Fast-forward to about 6 or 7 years ago, and Parliament started asking awkward questions about the shambles that the asylum and enforcement systems had become - remember the Enforcement Director of the Immigration Service being asked by the Home Affairs Committee how many illegals and overstayers there were in the country? - and his reply? "I haven"t the faintest idea!". The realisation slowly dawned that of the huge backlog of asylum seekers they had no idea how many might have actually left the UK of their own accord. So, purely to boost the asylum and illegal/overstayer removal figures they started putting Assistant Immigration Officers (a new grade introduced about a dozen years ago to perform most of the same functions as an IO for a lot less money) on departures at several of the larger airports. Several times when I"ve been out through Terminal 3 at Heathrow I"ve had to show my passport at a desk just in front of the departure lounge. So when chummy who has overstayed in the UK for a couple of years turns up to catch his flight to go home he is held up by an IO/AIO who serves a notice on him that he is an overstayer and is required to leave the country - and bingo! another "removal" for the statistics, much easier than going out and looking for the ones who dont want to go home.
    There is still no system for recording those who enter and fail to depart. Whether this would be particularly effective is open to debate, although I would like to see more restrictions placed on the sponsors of those who do not comply with their conditions, by way of preventing them from further sponsorship.

  13. #13
    Veteran ผู้มีประสบการณ์ ian1208's Avatar
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    There is still no system for recording those who enter and fail to depart.
    I would disagree with this. The ‘visa’ becomes ‘active’ on arrival and is duly recorded by the powers that be.
    Most mobile phones have the capacity to collate even that information and come up with stats.
    I would suggest the REAL information is held from public view.
    But they know!
    Judging others before you have met isn't a wise option.

  14. #14
    Premium Member Gary & Nok's Avatar
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    Sorry Ian but this suggests otherwise
    UKBA estimates there may be 181,000 migrants still in the UK whose permission to remain has expired since December 2008. However, it cannot verify the numbers, and a lack of exit controls has made this more difficult.
    Champions 20|13

  15. #15
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    Quote Originally Posted by ian1208 View Post
    I would disagree with this. The ‘visa’ becomes ‘active’ on arrival and is duly recorded by the powers that be.
    Most mobile phones have the capacity to collate even that information and come up with stats.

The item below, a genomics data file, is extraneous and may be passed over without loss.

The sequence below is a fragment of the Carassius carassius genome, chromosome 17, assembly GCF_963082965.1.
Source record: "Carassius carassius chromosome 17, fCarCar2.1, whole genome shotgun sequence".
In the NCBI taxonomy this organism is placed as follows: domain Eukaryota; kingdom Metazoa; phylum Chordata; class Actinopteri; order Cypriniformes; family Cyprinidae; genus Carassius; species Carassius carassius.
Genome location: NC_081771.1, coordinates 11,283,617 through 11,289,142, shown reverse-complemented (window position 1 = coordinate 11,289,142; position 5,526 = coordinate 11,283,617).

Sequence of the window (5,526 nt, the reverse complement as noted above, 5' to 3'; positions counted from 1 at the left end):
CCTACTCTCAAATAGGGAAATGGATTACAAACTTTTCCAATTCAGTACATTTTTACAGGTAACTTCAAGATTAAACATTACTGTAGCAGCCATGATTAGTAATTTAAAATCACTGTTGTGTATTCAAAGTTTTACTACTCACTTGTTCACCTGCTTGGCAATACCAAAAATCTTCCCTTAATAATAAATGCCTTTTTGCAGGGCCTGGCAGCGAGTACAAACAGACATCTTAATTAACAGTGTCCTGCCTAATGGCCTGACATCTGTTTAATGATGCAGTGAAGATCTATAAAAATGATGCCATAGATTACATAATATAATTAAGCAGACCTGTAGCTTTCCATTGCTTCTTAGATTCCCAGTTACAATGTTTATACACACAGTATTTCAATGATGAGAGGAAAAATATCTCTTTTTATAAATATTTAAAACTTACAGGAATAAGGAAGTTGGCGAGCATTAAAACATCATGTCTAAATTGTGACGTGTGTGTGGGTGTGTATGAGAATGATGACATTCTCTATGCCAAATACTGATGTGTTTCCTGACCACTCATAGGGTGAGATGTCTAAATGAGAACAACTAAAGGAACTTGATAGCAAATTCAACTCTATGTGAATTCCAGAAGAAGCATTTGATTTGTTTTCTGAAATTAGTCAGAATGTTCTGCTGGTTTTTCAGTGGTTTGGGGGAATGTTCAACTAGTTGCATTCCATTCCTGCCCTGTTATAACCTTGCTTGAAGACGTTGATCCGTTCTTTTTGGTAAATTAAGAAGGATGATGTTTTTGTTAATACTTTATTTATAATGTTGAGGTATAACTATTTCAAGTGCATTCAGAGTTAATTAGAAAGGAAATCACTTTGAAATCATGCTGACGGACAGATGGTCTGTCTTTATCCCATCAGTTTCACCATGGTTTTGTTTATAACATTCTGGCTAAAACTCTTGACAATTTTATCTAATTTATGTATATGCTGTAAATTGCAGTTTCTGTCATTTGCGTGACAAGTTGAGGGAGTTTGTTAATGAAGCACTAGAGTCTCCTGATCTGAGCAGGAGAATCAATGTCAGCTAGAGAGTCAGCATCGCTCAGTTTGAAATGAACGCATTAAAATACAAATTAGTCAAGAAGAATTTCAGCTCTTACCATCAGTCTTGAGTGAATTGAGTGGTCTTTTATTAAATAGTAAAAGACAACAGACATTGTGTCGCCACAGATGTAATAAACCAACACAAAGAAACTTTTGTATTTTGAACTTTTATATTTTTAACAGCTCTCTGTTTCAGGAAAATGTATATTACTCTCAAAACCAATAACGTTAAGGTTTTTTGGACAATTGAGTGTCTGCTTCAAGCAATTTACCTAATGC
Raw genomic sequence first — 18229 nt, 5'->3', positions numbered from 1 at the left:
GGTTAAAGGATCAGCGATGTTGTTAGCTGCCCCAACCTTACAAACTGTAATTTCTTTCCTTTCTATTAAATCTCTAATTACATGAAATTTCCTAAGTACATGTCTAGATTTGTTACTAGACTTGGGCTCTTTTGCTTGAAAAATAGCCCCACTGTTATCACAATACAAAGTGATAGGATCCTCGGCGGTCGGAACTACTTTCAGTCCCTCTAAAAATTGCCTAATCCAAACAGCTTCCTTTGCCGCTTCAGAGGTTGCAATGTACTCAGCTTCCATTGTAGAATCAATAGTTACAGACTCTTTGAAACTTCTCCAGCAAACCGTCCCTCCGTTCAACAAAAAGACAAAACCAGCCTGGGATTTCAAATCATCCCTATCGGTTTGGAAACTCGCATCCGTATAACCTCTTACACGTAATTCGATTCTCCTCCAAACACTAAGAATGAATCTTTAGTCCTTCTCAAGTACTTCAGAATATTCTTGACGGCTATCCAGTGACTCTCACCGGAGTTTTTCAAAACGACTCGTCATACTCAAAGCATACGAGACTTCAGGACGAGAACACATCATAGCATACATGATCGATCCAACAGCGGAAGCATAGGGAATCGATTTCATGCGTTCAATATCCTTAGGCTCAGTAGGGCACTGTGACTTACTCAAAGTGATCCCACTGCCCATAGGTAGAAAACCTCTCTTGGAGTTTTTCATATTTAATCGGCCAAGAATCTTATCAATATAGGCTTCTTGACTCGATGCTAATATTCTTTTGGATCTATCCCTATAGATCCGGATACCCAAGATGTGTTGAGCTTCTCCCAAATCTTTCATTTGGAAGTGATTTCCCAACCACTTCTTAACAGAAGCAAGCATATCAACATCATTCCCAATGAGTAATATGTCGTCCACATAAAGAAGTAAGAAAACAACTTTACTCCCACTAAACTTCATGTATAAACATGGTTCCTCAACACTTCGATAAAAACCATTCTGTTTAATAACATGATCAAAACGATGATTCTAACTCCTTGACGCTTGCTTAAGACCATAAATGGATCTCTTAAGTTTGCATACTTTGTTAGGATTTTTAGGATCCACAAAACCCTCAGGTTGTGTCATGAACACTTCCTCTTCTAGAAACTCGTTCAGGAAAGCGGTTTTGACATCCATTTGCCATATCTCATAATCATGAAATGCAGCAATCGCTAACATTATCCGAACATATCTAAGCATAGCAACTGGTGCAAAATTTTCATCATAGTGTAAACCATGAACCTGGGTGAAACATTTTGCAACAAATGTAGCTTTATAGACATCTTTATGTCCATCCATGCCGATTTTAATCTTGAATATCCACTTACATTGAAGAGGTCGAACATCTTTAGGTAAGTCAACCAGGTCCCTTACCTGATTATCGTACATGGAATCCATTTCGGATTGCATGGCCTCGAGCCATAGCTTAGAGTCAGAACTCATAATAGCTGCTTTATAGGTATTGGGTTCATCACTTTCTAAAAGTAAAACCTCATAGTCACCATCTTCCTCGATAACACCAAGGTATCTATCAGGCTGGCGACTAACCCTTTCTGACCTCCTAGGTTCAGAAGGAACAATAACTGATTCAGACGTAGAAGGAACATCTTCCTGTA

I would suggest the REAL information is held from public view.
    But they know!
    Even if the visa is "activated" on arrival as you suggest, as there is no formal check-out system for those leaving the UK, they have no idea whether someone has left or not.

  16. #16
    Serial Poster ผู้โพสต์ต่อเนื่อง colin244's Avatar
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    And anyone with any sense would get out if they could which is directed at British Citizens

    colin 244

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    Quote Originally Posted by ian1208 View Post
    I would disagree with this. The ‘visa’ becomes ‘active’ on arrival and is duly recorded by the powers that be.
    Most mobile phones have the capacity to collate even that information and come up with stats.
    I would suggest the REAL information is held from public view.
    But they know!
    Having worked for "they", as 'Mellowsailor' has done, I can confirm that "they" don't know: there's no conspiracy or concealment.

    Even if "they" were to know of people's movements, that someone has not left the UK doesn't tell them where in the UK that person is. The systems "they" have will inform the IO whether you've ever noisily broken wind in a public area, or have an unpaid speeding ticket, but do little to identify individually nefarious immigration shenanigans.

    In the general absence of UK embarkation controls, it's not unheard of for a foreign national to stay in the UK for 6 months as a visitor, return to his home country and slip the receiving IO a few quid/baht/rupees/naira/cedis etc. to pre-date the arrival stamp so as to fraudulently reflect only a 2-week stay n the UK. The next day, he toddles off to the UK visa application centre and hands in another visit visa application, and repeats the whole process again.

    The whole system is flawed and is a charade.

  18. #18
    Serial Poster ผู้โพสต์ต่อเนื่อง colin244's Avatar
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    Which is why the UKBA is a farce i.e. make it as difficult as possible for legitimate people and let the rabble do what they like

    colin 244